All personnel are responsible for managing risks in their areas. Parents and spectators will have a different view of risk to that of a player, coach or referee for example, but each has an important personal responsibility to ensure that risks within their control are managed according to the rules of the game and the standards expected.
Everyone has responsibility for Risk & Safety management.
What is Risk Management?
Risk Management is using a structured risk management process to minimise reasonably foreseeable physical, financial or legal harm to people, disruption to operations and damage to the environment and property.
The KMHA policy is to practice risk management to support and enhance activities in all areas of our organisation and to ensure that risk management is an integral part of KMHA’s decision-making process
Further information on what is Risk Management can be found here.
What is Safety Management?
Before and during your event, it is the all KMHA members’ responsibility to monitor the playing area for any potential safety hazards. All involved with the on-ice portion of e vents should identify, and minimize or eliminate all risks and strive to make the playing area as safe as possible.
For further information on Safety Management, click here.
What is Conduct Management?
It has been determined that improper conduct is detrimental to the development of players, coaches, officials and volunteers in minor hockey and can be directly linked to many quality participants exiting the game. Further to this point is the struggle that numerous local Associations encounter in dealing with improper behaviour in a proper and timely fashion.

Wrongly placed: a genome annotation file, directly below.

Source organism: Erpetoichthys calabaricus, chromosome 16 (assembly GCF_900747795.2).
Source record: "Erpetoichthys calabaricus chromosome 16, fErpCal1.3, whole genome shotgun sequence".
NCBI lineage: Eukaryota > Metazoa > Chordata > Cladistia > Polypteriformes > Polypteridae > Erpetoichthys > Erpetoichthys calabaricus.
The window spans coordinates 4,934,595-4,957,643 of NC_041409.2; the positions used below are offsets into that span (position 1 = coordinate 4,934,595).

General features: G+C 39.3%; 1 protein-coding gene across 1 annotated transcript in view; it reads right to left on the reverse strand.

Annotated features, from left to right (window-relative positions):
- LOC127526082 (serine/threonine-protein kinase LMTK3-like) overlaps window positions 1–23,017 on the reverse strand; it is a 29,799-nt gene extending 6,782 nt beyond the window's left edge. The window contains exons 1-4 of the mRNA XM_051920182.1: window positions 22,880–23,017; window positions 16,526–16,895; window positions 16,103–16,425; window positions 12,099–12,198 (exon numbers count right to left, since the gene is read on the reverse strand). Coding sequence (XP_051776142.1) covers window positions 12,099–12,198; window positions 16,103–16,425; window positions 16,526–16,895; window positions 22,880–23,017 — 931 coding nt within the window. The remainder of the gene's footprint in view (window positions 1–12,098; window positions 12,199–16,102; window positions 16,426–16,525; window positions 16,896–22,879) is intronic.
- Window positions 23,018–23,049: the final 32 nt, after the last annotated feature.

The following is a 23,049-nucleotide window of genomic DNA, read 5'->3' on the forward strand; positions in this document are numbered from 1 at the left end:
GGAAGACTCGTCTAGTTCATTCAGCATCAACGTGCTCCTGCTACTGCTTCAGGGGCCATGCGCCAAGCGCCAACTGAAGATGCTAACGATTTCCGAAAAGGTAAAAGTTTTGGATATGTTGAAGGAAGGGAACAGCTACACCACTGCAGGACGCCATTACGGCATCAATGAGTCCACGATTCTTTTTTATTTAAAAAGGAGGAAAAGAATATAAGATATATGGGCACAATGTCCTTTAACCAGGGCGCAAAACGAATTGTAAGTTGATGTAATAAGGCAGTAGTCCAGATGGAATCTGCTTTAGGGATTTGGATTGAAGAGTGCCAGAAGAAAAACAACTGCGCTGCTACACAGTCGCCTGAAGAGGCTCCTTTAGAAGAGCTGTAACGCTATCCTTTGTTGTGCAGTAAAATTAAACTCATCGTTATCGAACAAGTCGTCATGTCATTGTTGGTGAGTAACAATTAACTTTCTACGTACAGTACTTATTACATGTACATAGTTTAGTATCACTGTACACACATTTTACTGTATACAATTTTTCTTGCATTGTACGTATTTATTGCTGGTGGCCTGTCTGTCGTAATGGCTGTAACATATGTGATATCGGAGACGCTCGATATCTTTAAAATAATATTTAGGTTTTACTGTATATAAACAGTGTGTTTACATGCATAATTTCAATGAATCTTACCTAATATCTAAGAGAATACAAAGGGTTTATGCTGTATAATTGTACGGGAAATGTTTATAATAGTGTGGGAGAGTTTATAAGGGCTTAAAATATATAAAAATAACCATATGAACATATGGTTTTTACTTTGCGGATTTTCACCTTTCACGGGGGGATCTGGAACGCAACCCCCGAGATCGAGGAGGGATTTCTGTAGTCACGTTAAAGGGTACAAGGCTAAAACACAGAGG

To provide a conduct management program that plays a significant role in the development of a young person’s values, morals, social maturity, physical fitness and mental fitness. To promote acceptable conduct this provides:
- Respect for persons
- Protection from harm
- Development of ethical conduct towards others
- Notions of justice, fairness, equity
- Caring attitudes
- Freedom to enjoy, to flourish
- Respect for the game
It is a must that every participant abides by these principles. A participant is defined as (but not limited to) a player, coach, official, or spectator.
This program is not intended to be a new process for complaints about officiating or general hockey rules. The objective is to promote and insure acceptable behaviour.
Further information on Conduct Management will be coming soon.